This critique of superhero movies is interesting, but it conflates two different points:
First, the quality of the average superhero/comic book/genre movie is declining. This is not surprising. If the law of large numbers holds anywhere, it should be here: given that the movie business is increasingly driven by small numbers of very expensive movies, a fair number of those movies should be of middling quality, and they are.
The decline in quality is not a surprise. Genre movie fans have traditionally survived on sub-par product. What is the old "Even numbered Star Trek movies are good, odd numbered Star Trek movies are bad" if not an admission that 50% of the canonical, flagship material is terrible? Given high stakes and a veritable farm of excellent writers, directors, producers, etc, the lack of quality control is astounding. No one in their right mind will defend the third X-Men movie, or Daredevil, or Catwoman, or the mid-90s Batman movies. The movies continue to get made because the movies will be seen regardless of quality. If someone messes up a franchise too badly, the powers that be wait a few years and hand the project off to someone else, which is how three different actors played the Hulk over fewer than ten years.
Variations on an origin story are not new. The idea that problems with plot or execution can be handled by simply disregarding the material that came before is a staple of the very comic book and superhero narrative universes the stories are drawn from in the first place. This is the reason for so many origin stories: having to erase the previous generation's hold on the narrative arc. Trying to keep continuity within a messy world and tell an interesting story is much too complicated for the average writer. Admitting that the most interesting stories have already been told (or can't be told in a movie) is not an option for the people who make the films. From the audience's perspective, and from the filmmaker's perspective, better a middling piece of narrative than none at all.
Second, the problem with superhero movies isn't their origin stories: the origin is usually their only unique element. Superhero stories are burdened with superheroes, people for whom most narrative content is ruled out. A movie in this genre has to have an adventure of some kind, and an antagonist, and it must affirm the moral order of the universe. Batman might be a person of dubious virtue in the Nolan Batman movies, but he's obviously better than the Joker or Bane. The fix is in from the beginning: there's no way he won't win. Consequently, there are no stakes. Batman will win, so it's just a question of how. That film can be clever, but it can't be interesting.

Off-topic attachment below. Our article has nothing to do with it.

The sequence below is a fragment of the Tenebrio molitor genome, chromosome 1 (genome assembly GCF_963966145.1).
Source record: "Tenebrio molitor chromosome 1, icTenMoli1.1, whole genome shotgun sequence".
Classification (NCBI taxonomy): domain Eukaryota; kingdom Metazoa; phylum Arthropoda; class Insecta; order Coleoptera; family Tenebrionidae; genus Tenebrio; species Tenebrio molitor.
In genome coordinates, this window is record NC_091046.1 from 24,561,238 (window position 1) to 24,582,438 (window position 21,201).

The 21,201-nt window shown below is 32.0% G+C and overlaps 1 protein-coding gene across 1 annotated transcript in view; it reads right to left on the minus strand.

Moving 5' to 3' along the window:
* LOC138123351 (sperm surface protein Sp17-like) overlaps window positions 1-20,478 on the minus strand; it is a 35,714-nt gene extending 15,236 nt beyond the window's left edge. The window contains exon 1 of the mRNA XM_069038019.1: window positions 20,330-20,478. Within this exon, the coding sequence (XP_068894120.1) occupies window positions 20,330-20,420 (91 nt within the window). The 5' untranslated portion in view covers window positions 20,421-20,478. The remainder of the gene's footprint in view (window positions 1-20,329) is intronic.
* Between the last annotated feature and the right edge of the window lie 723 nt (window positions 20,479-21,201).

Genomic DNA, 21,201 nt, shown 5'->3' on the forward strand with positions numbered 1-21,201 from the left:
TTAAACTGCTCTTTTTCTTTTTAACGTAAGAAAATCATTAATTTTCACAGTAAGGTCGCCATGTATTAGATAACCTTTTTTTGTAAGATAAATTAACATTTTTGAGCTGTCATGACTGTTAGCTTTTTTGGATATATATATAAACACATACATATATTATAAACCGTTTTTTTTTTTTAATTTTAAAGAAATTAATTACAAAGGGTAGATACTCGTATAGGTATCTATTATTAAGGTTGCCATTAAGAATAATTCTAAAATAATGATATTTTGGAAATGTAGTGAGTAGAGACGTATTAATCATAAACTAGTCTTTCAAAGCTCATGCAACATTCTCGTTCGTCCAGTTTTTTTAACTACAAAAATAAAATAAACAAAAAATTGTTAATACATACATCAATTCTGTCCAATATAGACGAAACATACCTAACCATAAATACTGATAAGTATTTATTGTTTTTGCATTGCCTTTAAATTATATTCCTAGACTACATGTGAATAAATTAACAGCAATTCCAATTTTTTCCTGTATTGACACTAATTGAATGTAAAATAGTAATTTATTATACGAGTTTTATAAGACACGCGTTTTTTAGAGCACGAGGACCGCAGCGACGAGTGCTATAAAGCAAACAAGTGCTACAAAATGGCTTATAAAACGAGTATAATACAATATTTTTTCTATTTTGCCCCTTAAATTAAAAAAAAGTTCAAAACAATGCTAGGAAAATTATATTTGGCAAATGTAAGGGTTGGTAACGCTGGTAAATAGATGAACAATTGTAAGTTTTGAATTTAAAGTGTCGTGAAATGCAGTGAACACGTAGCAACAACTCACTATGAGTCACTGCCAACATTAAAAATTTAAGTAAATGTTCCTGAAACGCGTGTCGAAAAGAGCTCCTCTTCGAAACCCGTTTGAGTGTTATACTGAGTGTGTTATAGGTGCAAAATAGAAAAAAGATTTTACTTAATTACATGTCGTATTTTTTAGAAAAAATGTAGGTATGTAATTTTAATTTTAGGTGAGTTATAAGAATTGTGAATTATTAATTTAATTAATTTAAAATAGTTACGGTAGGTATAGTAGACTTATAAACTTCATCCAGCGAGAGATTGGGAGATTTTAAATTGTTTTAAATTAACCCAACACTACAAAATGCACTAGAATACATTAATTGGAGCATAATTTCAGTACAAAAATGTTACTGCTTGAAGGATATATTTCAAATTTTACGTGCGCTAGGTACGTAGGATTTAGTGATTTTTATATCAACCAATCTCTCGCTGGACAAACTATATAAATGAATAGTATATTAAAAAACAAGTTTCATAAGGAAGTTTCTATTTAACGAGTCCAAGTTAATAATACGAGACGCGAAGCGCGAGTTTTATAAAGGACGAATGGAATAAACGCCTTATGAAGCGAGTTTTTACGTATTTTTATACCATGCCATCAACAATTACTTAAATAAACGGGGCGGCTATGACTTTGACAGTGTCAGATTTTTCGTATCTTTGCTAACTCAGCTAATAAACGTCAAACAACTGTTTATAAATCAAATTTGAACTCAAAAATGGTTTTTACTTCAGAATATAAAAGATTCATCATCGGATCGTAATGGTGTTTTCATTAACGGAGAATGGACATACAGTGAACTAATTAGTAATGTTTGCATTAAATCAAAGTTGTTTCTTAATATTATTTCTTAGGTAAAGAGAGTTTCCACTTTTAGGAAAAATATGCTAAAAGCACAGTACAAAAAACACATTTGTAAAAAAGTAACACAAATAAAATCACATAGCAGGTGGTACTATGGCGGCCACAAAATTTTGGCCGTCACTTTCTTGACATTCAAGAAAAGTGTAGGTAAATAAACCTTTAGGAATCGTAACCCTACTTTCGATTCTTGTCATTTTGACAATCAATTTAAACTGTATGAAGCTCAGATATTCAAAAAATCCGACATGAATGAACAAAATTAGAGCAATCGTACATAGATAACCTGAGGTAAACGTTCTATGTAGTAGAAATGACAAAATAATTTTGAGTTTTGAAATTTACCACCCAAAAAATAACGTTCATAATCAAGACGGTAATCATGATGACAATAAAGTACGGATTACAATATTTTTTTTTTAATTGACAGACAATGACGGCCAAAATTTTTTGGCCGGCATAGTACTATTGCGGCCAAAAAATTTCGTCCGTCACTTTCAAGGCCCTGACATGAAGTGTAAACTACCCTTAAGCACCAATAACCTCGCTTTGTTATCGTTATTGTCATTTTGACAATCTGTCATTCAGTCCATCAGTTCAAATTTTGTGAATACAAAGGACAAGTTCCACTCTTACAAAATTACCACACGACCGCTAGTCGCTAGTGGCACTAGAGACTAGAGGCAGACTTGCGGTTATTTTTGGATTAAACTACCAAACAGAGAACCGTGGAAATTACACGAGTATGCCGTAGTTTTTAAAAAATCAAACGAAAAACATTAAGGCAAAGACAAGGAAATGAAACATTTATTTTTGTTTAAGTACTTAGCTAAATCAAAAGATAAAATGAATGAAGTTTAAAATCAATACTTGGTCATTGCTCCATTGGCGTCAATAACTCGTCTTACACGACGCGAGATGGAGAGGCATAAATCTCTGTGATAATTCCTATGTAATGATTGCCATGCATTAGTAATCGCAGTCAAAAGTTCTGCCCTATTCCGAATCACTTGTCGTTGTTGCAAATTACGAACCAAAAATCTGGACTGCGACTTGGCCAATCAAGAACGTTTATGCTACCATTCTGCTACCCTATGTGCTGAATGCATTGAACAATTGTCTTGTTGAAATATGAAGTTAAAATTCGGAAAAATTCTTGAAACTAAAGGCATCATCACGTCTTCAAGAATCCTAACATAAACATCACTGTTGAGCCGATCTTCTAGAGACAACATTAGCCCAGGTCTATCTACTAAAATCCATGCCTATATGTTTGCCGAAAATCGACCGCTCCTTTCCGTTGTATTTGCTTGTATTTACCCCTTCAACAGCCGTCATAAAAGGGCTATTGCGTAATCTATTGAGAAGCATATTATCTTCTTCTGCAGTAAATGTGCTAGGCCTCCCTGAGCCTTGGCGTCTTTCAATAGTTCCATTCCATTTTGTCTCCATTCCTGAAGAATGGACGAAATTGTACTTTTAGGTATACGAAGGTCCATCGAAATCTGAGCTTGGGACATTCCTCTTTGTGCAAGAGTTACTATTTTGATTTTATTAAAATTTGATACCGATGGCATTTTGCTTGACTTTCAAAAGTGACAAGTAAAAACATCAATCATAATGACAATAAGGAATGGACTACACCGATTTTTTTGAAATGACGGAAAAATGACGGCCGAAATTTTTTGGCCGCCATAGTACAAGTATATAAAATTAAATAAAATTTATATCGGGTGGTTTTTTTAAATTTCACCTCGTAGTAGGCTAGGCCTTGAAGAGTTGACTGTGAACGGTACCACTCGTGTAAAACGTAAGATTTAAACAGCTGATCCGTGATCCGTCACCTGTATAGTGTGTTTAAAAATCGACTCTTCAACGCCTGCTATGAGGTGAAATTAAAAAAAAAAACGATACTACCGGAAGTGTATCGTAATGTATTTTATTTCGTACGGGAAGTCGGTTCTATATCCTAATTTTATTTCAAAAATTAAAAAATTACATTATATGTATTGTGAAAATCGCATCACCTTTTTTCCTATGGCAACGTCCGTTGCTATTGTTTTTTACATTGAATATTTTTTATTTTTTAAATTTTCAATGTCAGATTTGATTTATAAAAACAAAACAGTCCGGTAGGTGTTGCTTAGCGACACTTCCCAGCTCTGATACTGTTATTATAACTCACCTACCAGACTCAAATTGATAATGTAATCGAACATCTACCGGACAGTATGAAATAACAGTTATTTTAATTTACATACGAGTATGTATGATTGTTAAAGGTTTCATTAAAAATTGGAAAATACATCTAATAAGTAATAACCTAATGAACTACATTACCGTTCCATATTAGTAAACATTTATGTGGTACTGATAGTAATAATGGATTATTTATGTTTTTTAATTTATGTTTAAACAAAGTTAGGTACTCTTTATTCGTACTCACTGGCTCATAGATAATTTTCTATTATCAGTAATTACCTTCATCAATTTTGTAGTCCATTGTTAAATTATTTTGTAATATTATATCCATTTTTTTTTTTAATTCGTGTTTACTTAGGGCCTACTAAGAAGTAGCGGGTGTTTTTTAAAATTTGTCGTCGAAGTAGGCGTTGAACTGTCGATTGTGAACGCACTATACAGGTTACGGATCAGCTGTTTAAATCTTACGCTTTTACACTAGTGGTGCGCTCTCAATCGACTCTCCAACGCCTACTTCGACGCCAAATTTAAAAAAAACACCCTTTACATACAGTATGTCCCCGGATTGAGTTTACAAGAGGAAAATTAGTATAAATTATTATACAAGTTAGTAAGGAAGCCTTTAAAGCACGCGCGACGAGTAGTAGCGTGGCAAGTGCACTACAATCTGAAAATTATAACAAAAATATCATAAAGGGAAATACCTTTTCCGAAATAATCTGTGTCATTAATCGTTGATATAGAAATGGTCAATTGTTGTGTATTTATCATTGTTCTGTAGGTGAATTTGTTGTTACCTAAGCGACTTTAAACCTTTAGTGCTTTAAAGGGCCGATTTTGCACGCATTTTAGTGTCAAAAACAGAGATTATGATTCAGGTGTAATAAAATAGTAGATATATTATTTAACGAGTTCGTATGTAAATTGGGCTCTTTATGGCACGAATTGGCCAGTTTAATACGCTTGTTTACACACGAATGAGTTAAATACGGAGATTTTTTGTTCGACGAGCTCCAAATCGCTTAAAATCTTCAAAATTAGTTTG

Superheroes also cannot have the ennui that an average person has, the kind that provides the grist for a number of narratives. An average person has to grapple with the question of meaning and the question of vocation: what am I supposed to do with my life? From this one gets both the angst of the young and the uncertainties of advancing age. The superhero is faced with a question that is similar but lacks any frisson: should I accept my vocation or reject it? But the question is a dishonest one, because the hero will always accept it, even if late in the story: otherwise, there's no movie. Wolverine will never just walk away.
These films can't do mundane things for 90 minutes, or 150: there will never be a Tony Stark-Pepper Potts Before Midnight.* The movie studios wouldn't want it, audiences wouldn't want it. And it's not clear it would even be a superhero movie without the villains and the adventure. That's the catch. A superhero movie that stays within a comic book world will be some variation on beginning-threat-response. A superhero movie that attempts to move outside that becomes just a movie, and has to contend with the very best in those other genres.
*I suspect, for what it's worth, that the Stark-Potts banter is the equivalent of Itchy & Scratchy cartoons in the Simpsons: the sort of thing the writers are only capable of doing in 20-second bursts. At that length, it looks like a take on screwball comedy. At five minutes, they'd have run out of clever-ish things to say.